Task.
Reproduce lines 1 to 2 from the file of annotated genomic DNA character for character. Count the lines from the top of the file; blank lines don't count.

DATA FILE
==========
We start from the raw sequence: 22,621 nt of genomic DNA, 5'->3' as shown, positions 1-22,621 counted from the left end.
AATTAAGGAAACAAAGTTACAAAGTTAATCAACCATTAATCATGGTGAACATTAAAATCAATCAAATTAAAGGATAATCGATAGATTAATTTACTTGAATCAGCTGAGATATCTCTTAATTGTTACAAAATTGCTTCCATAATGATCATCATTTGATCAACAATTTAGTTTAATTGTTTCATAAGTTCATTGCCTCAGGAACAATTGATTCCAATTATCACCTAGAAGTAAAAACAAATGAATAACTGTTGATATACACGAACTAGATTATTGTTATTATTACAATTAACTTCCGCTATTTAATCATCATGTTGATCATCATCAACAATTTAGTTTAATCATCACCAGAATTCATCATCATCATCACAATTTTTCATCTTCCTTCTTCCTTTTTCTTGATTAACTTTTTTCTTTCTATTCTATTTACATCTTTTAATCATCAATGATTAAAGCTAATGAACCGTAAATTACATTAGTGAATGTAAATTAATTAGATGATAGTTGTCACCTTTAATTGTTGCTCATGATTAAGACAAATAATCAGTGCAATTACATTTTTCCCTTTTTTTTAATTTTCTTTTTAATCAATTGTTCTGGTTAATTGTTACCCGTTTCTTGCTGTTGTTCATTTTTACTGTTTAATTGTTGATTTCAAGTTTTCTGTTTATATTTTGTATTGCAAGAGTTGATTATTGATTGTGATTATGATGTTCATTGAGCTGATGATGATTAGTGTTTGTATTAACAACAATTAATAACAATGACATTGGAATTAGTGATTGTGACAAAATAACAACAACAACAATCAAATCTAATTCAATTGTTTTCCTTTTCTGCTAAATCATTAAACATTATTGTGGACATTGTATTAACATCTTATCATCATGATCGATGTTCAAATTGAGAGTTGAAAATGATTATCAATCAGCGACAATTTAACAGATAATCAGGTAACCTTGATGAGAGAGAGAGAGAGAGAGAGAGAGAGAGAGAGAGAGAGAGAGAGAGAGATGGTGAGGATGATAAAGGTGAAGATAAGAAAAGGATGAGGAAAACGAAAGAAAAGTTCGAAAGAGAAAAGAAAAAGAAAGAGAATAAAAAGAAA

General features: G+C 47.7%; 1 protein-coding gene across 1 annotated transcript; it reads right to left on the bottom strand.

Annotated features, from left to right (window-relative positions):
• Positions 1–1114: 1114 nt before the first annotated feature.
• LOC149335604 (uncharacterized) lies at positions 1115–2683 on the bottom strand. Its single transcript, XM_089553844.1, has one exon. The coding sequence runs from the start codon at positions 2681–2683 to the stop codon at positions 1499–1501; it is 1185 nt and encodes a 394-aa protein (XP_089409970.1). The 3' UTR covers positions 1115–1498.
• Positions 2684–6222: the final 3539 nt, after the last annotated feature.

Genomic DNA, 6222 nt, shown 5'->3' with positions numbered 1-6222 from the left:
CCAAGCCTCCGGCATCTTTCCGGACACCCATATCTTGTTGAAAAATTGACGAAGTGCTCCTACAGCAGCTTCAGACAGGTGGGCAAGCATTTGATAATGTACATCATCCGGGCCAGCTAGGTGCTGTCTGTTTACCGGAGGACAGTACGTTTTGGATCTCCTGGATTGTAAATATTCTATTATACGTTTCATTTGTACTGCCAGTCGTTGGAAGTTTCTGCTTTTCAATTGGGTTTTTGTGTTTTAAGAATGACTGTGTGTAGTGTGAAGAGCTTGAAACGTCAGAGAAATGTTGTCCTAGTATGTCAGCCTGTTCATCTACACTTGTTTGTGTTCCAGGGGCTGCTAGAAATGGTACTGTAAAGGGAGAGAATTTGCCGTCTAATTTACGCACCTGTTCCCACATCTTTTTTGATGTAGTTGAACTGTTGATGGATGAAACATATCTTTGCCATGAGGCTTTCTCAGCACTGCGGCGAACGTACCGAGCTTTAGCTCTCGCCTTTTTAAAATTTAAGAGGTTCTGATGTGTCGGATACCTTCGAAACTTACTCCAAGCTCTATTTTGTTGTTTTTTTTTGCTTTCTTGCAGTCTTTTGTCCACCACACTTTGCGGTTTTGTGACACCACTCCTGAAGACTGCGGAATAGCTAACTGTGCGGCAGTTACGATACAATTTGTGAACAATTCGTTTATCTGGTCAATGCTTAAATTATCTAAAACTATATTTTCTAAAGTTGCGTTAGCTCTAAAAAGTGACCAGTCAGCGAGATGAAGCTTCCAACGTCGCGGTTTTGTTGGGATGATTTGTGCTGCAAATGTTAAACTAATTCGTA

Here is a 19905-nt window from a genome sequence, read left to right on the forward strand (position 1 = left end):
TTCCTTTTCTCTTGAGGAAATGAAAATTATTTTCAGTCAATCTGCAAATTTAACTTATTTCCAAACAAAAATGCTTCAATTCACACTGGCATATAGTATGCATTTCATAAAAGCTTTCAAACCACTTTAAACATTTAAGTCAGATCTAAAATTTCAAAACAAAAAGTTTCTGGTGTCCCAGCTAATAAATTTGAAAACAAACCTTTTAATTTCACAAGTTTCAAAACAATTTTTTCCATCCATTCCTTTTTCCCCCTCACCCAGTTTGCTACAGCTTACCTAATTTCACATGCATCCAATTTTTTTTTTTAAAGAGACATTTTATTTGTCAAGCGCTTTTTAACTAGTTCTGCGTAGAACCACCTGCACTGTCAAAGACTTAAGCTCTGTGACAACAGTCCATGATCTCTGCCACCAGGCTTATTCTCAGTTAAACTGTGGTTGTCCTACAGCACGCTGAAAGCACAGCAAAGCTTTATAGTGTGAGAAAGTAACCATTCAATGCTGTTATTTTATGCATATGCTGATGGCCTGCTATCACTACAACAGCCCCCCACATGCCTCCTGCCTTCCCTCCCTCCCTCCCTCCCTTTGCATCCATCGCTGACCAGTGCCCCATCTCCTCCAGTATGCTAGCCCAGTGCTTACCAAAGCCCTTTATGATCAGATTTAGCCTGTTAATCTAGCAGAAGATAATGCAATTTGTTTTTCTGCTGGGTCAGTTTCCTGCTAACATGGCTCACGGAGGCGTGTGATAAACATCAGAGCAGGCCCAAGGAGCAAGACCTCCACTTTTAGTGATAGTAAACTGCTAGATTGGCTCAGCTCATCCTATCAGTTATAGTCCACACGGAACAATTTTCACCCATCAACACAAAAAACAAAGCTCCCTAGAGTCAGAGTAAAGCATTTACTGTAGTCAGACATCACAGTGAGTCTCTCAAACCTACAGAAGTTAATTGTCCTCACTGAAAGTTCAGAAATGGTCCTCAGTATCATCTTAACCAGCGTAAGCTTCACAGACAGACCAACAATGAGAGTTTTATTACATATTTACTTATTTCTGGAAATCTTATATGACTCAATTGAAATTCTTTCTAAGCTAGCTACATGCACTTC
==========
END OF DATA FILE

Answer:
We start from the raw sequence: 22,621 nt of genomic DNA, 5'->3' as shown, positions 1-22,621 counted from the left end.
AATTAAGGAAACAAAGTTACAAAGTTAATCAACCATTAATCATGGTGAACATTAAAATCAATCAAATTAAAGGATAATCGATAGATTAATTTACTTGAATCAGCTGAGATATCTCTTAATTGTTACAAAATTGCTTCCATAATGATCATCATTTGATCAACAATTTAGTTTAATTGTTTCATAAGTTCATTGCCTCAGGAACAATTGATTCCAATTATCACCTAGAAGTAAAAACAAATGAATAACTGTTGATATACACGAACTAGATTATTGTTATTATTACAATTAACTTCCGCTATTTAATCATCATGTTGATCATCATCAACAATTTAGTTTAATCATCACCAGAATTCATCATCATCATCACAATTTTTCATCTTCCTTCTTCCTTTTTCTTGATTAACTTTTTTCTTTCTATTCTATTTACATCTTTTAATCATCAATGATTAAAGCTAATGAACCGTAAATTACATTAGTGAATGTAAATTAATTAGATGATAGTTGTCACCTTTAATTGTTGCTCATGATTAAGACAAATAATCAGTGCAATTACATTTTTCCCTTTTTTTTAATTTTCTTTTTAATCAATTGTTCTGGTTAATTGTTACCCGTTTCTTGCTGTTGTTCATTTTTACTGTTTAATTGTTGATTTCAAGTTTTCTGTTTATATTTTGTATTGCAAGAGTTGATTATTGATTGTGATTATGATGTTCATTGAGCTGATGATGATTAGTGTTTGTATTAACAACAATTAATAACAATGACATTGGAATTAGTGATTGTGACAAAATAACAACAACAACAATCAAATCTAATTCAATTGTTTTCCTTTTCTGCTAAATCATTAAACATTATTGTGGACATTGTATTAACATCTTATCATCATGATCGATGTTCAAATTGAGAGTTGAAAATGATTATCAATCAGCGACAATTTAACAGATAATCAGGTAACCTTGATGAGAGAGAGAGAGAGAGAGAGAGAGAGAGAGAGAGAGAGAGAGAGAGAGATGGTGAGGATGATAAAGGTGAAGATAAGAAAAGGATGAGGAAAACGAAAGAAAAGTTCGAAAGAGAAAAGAAAAAGAAAGAGAATAAAAAGAAA